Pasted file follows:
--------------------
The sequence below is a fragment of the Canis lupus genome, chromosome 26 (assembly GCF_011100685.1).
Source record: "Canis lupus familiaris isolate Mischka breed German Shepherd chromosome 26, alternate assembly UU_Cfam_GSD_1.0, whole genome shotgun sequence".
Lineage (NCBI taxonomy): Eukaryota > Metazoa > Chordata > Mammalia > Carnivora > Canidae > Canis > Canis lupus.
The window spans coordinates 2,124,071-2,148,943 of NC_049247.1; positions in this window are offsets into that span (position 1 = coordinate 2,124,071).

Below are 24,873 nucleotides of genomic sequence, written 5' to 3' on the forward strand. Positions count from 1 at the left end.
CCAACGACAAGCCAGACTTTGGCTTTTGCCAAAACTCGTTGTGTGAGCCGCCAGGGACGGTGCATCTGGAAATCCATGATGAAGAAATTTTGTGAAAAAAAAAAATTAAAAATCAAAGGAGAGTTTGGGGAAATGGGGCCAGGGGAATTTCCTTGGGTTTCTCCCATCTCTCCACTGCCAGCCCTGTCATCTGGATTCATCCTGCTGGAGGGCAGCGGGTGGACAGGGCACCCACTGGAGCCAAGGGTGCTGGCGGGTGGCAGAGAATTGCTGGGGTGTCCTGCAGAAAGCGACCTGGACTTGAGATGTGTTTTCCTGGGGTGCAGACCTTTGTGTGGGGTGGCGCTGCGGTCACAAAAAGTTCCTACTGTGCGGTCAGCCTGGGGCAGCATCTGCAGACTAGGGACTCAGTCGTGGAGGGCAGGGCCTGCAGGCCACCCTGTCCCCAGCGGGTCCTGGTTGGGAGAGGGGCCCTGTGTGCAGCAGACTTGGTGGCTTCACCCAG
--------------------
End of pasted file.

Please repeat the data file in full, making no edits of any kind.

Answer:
The sequence below is a fragment of the Canis lupus genome, chromosome 26 (assembly GCF_011100685.1).
Source record: "Canis lupus familiaris isolate Mischka breed German Shepherd chromosome 26, alternate assembly UU_Cfam_GSD_1.0, whole genome shotgun sequence".
Lineage (NCBI taxonomy): Eukaryota > Metazoa > Chordata > Mammalia > Carnivora > Canidae > Canis > Canis lupus.
The window spans coordinates 2,124,071-2,148,943 of NC_049247.1; positions in this window are offsets into that span (position 1 = coordinate 2,124,071).

Below are 24,873 nucleotides of genomic sequence, written 5' to 3' on the forward strand. Positions count from 1 at the left end.
CCAACGACAAGCCAGACTTTGGCTTTTGCCAAAACTCGTTGTGTGAGCCGCCAGGGACGGTGCATCTGGAAATCCATGATGAAGAAATTTTGTGAAAAAAAAAAATTAAAAATCAAAGGAGAGTTTGGGGAAATGGGGCCAGGGGAATTTCCTTGGGTTTCTCCCATCTCTCCACTGCCAGCCCTGTCATCTGGATTCATCCTGCTGGAGGGCAGCGGGTGGACAGGGCACCCACTGGAGCCAAGGGTGCTGGCGGGTGGCAGAGAATTGCTGGGGTGTCCTGCAGAAAGCGACCTGGACTTGAGATGTGTTTTCCTGGGGTGCAGACCTTTGTGTGGGGTGGCGCTGCGGTCACAAAAAGTTCCTACTGTGCGGTCAGCCTGGGGCAGCATCTGCAGACTAGGGACTCAGTCGTGGAGGGCAGGGCCTGCAGGCCACCCTGTCCCCAGCGGGTCCTGGTTGGGAGAGGGGCCCTGTGTGCAGCAGACTTGGTGGCTTCACCCAG